It seems that more and more designers interested in sustainability and social impact have an improving range of techniques and tools to apply to individual design projects, for example we have lifecycle impact software, social impact tool kits, and a range of principles that should guide projects and even design practices. My ongoing interest and concern is that fewer have a good handle on the big picture. We are improving our projects bit by bit, but what about the whole system? Do thousands of individual, uncoordinated projects add up to systemic change?
It might be that this question simply becomes too overwhelming and it’s easier to stick within a project context. But I find that when people start to grasp the systemic nature of unsustainability, they are actually empowered by the understanding and usually able to see more creative paths toward change.
To this end I’m passing along, for anyone teaching sustainable design, or just wanting to improve their own understanding of the bigger picture around sustainable development, this video series by Peter Head of Arup. I wrote about it before in a post over on designactivism.net, after I saw him give the presentation here in London.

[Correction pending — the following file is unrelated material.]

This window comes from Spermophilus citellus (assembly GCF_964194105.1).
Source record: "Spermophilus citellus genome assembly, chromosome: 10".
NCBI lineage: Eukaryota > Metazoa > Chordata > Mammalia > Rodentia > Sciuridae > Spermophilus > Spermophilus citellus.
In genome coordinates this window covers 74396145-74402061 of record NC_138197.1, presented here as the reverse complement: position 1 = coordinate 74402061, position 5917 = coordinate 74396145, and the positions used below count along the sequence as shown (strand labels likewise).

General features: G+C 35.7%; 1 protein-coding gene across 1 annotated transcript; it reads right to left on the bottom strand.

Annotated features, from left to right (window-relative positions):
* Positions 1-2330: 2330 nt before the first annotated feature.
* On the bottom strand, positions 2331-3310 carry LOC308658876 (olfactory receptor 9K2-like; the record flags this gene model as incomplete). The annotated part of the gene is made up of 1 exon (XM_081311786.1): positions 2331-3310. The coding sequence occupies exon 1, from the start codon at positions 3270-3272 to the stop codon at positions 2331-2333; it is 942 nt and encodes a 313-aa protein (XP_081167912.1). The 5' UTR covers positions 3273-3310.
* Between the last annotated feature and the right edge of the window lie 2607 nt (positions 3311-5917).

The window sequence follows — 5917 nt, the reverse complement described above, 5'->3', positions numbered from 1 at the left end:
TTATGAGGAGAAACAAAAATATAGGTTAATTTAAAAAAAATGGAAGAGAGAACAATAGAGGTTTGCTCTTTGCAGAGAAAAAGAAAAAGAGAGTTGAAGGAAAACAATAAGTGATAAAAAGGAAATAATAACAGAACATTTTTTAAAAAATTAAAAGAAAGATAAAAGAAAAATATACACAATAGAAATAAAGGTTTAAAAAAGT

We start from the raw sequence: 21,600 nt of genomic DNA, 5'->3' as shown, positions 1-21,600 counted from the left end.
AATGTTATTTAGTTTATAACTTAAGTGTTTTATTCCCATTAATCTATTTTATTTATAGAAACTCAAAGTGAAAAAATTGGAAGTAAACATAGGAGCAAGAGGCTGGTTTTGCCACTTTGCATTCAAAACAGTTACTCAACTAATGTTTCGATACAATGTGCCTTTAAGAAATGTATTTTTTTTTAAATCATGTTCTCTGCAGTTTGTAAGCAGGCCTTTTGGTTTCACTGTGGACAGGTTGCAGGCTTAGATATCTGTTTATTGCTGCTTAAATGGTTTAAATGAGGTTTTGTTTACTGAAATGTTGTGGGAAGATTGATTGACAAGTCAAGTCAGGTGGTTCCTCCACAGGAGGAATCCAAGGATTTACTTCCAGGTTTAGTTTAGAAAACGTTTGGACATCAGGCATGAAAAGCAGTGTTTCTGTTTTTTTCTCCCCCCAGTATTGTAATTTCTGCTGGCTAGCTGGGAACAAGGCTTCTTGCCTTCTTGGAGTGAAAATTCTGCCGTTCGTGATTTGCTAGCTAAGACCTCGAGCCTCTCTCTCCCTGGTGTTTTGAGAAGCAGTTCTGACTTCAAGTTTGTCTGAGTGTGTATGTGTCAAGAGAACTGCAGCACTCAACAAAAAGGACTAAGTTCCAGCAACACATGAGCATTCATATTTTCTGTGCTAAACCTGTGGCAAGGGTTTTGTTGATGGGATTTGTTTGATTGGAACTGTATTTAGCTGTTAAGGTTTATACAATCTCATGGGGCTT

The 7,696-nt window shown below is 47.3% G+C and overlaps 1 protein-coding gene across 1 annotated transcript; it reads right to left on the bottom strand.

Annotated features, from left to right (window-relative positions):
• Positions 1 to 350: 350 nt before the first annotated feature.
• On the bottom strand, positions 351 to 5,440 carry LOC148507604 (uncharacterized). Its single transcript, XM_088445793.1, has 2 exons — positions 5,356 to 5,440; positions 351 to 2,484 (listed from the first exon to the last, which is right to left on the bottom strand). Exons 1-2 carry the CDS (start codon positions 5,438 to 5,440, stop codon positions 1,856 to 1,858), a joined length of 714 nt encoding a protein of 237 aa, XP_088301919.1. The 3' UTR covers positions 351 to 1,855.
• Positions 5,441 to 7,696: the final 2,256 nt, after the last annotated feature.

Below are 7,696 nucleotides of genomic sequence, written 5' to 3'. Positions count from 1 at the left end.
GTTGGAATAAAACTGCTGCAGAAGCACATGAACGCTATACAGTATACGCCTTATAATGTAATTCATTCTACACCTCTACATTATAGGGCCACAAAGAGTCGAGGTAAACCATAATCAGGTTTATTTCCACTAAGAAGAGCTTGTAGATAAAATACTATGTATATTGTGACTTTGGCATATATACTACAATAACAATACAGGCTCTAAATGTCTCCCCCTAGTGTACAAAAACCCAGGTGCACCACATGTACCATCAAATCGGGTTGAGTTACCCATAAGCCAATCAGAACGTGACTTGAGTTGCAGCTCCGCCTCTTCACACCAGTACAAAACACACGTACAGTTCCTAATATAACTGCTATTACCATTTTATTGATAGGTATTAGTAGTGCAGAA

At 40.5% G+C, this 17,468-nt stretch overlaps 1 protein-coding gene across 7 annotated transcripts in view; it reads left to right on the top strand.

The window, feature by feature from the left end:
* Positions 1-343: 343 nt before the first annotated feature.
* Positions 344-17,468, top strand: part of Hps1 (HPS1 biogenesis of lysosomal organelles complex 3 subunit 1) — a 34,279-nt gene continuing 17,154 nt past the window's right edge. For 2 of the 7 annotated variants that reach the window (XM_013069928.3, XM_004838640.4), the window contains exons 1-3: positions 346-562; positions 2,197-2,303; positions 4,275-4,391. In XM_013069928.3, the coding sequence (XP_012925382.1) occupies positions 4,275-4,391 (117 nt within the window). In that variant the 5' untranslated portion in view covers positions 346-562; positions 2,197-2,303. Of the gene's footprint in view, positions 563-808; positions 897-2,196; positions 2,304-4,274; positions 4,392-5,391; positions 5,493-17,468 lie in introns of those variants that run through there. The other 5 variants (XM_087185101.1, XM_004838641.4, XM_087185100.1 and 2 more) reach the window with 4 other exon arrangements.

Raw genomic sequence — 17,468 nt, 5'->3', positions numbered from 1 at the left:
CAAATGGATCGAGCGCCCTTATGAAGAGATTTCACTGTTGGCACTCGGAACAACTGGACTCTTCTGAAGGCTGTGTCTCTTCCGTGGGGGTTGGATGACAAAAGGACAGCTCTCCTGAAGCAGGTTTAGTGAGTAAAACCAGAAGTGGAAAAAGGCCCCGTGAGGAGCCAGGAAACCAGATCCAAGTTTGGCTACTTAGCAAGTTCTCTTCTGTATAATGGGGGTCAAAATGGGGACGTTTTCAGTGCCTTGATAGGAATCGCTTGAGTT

Recently I wanted to re-view his animations of the transition from industrial era city to ecological era city and found that the talk is available, in 6 parts of about 10 minutes each, on youtube, starting here:
The thrust of this talk concerns the role of engineers (Arup being largely and engineering firm), but this focus amplifies the systems aspect of the talk. The big picture of transition that he presents is suitable for anyone concerned with cities and the built or manufactured environment. In particular, part one presents a very clear and coherent overview of the problems with economic growth. That segment could be useful alone. His written report expands on the material in the talk and makes a good reference.
Another good overview comes from Pooran Desai’s book One Planet Living, which profiles the UK’s Beddington Zero Energy Development (BedZed) and many of the features required for living with an ecological footprint that does not require any more resources than can be derived from earth (incidentally the ecological footprint is also a benchmark in Head’s talk). Desai’s book comes almost from a green developer context (to develop more compact urban settlements) and this also tends to amplify the systems aspects of unsustainability.
What are your recommendations for this big picture view?
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